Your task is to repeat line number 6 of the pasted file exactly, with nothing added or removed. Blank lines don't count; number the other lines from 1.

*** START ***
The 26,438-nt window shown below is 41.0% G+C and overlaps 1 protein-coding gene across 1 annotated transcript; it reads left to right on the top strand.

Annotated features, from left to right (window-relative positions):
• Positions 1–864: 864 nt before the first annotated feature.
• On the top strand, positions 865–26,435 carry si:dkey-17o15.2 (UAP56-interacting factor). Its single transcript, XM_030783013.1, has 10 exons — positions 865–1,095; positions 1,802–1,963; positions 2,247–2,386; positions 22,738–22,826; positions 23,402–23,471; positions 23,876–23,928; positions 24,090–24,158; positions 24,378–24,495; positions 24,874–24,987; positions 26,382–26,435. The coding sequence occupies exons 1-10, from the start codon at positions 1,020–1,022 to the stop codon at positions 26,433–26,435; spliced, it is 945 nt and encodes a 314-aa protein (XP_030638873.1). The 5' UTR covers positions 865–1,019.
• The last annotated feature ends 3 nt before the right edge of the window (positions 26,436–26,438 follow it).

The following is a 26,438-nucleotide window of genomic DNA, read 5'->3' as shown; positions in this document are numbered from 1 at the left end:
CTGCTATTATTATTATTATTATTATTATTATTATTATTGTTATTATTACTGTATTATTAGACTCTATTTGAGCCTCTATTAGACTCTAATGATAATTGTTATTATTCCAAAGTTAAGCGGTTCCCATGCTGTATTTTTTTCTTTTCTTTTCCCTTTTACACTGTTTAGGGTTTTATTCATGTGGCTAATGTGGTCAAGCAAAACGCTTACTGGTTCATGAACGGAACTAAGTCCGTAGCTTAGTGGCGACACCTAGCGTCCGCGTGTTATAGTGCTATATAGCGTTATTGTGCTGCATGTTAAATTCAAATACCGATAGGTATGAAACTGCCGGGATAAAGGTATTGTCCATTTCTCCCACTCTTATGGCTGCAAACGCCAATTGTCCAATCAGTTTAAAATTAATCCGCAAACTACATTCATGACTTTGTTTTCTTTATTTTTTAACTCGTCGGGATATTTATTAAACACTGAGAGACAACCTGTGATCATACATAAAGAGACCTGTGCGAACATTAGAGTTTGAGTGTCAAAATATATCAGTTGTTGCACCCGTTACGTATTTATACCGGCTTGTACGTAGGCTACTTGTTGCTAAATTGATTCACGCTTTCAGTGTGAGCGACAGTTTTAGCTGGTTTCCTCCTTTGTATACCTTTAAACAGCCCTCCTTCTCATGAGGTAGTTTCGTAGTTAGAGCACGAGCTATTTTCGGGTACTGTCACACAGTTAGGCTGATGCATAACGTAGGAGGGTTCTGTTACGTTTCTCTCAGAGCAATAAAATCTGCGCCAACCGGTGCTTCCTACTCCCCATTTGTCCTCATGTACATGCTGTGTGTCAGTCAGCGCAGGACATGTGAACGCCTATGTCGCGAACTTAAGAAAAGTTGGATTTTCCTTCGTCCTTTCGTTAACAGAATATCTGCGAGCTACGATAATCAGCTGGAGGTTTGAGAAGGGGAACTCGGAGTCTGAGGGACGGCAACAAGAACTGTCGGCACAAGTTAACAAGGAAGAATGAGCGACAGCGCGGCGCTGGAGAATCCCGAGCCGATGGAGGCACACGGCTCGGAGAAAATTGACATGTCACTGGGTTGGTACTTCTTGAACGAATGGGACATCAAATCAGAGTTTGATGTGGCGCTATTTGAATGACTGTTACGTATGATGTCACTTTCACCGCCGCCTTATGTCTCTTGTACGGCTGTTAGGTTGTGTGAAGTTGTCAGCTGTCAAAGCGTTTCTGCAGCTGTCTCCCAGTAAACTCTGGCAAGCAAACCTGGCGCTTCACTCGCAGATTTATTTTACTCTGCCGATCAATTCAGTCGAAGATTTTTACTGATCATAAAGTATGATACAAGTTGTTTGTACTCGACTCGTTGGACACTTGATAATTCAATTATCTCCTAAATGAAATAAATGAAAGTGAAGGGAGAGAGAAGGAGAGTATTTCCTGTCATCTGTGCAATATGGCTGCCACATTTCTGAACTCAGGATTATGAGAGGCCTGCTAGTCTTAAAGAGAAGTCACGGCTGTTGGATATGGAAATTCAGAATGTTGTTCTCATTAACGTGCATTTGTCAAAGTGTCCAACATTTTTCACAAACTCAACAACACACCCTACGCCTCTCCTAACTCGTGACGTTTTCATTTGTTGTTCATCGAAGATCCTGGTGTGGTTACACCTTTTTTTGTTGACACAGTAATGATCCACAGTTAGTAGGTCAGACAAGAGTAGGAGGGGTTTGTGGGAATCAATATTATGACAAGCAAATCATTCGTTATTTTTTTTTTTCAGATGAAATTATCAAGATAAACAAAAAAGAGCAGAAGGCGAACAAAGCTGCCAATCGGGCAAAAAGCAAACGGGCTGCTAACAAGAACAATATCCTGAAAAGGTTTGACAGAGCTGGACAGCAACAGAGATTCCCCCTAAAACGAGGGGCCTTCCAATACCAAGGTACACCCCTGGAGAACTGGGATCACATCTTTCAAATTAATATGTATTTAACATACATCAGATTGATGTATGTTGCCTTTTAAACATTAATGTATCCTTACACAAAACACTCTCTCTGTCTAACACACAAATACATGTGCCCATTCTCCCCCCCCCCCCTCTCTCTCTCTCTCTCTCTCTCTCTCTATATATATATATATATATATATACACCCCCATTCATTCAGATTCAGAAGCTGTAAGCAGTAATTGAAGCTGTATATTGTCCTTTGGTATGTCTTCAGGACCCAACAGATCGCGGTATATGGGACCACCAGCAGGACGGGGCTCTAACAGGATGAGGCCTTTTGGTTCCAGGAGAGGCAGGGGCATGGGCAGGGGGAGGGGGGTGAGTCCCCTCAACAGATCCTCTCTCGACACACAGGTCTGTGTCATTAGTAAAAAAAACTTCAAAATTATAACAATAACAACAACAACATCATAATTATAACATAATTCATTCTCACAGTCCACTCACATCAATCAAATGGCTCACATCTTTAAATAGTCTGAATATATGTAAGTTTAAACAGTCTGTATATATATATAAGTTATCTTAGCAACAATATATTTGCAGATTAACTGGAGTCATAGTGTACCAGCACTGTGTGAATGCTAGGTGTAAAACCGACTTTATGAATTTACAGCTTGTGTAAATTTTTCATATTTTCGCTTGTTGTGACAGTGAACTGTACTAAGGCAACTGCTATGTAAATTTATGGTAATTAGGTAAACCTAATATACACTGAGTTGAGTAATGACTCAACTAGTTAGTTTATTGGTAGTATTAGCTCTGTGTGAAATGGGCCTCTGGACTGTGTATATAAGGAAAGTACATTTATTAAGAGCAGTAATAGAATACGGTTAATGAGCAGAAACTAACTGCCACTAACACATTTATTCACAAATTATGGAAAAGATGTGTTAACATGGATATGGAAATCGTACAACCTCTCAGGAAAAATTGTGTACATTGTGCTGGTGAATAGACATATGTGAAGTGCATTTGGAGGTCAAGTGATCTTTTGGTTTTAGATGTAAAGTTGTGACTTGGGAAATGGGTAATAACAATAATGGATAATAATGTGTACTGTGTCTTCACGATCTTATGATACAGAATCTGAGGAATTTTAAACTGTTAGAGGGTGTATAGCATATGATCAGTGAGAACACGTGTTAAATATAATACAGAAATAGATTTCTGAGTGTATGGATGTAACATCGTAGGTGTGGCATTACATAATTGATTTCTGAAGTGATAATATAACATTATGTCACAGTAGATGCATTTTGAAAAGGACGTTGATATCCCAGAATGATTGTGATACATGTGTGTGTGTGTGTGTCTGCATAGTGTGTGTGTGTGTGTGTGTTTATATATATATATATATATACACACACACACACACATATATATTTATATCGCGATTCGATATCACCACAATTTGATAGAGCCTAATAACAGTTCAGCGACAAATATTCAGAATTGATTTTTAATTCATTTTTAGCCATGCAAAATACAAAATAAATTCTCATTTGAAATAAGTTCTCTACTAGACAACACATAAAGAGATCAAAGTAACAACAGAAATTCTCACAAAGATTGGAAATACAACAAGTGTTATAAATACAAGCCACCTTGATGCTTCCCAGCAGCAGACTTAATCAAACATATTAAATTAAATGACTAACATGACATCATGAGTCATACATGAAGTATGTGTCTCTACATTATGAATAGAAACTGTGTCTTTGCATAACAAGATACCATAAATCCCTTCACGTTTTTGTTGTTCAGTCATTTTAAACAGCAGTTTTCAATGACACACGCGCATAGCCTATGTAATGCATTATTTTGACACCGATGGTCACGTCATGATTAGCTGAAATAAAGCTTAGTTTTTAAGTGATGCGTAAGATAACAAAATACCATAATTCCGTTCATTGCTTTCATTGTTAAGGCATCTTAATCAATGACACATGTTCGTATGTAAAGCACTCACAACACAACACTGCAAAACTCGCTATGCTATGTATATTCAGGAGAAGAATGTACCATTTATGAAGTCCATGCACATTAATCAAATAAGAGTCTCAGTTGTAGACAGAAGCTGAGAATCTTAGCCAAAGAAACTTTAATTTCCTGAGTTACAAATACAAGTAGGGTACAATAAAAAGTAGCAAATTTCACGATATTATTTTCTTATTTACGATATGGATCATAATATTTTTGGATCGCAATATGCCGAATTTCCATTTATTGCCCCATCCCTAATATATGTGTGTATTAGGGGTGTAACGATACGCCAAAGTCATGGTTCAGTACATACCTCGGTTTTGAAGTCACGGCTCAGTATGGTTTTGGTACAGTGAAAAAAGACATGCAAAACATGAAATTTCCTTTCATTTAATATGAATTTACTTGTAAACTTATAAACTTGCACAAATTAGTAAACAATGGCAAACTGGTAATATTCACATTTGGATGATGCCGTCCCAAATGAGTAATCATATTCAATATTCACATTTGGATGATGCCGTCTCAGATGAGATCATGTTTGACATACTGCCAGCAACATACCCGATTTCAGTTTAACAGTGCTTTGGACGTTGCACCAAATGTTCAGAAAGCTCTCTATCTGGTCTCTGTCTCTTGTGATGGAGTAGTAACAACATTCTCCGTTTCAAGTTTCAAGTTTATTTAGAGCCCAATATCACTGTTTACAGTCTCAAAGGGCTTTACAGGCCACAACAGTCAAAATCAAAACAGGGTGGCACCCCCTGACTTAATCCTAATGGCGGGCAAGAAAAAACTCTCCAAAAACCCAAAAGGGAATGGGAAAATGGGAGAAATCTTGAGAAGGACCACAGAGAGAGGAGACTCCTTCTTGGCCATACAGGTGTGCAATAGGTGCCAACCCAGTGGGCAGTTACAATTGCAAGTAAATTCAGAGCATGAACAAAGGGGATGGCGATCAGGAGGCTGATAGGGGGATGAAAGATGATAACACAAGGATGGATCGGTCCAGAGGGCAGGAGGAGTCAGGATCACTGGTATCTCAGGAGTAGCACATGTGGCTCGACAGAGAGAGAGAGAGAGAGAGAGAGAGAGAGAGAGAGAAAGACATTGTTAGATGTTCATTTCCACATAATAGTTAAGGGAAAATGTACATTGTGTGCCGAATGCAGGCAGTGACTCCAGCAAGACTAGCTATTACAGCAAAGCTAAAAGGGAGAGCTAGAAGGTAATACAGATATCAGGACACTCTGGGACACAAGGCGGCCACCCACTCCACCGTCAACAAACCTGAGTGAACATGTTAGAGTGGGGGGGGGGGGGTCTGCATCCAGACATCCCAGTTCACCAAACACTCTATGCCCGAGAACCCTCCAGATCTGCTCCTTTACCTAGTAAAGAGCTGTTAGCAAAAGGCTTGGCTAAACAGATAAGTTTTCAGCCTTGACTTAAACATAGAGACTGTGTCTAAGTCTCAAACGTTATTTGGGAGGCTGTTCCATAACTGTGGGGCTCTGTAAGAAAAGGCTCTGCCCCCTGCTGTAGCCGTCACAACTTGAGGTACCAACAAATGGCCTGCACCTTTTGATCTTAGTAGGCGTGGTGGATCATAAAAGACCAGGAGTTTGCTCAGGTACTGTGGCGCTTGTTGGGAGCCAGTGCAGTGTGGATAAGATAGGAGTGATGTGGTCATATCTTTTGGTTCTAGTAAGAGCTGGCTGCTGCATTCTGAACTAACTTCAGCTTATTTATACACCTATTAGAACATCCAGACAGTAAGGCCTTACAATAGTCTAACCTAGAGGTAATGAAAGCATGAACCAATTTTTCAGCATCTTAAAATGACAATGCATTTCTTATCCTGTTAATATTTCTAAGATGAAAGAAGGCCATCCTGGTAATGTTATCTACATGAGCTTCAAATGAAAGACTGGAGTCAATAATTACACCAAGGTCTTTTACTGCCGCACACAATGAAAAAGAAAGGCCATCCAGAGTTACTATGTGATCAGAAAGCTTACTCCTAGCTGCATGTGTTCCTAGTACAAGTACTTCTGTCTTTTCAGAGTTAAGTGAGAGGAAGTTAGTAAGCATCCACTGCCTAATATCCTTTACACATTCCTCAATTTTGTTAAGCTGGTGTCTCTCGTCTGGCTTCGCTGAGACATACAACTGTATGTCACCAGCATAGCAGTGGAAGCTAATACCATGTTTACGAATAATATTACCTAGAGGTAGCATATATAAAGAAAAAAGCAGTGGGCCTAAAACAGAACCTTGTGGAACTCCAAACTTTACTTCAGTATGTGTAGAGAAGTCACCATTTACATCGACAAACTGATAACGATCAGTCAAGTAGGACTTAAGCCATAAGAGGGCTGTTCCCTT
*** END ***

The following is a 26,438-nucleotide window of genomic DNA, read 5'->3' as shown; positions in this document are numbered from 1 at the left end: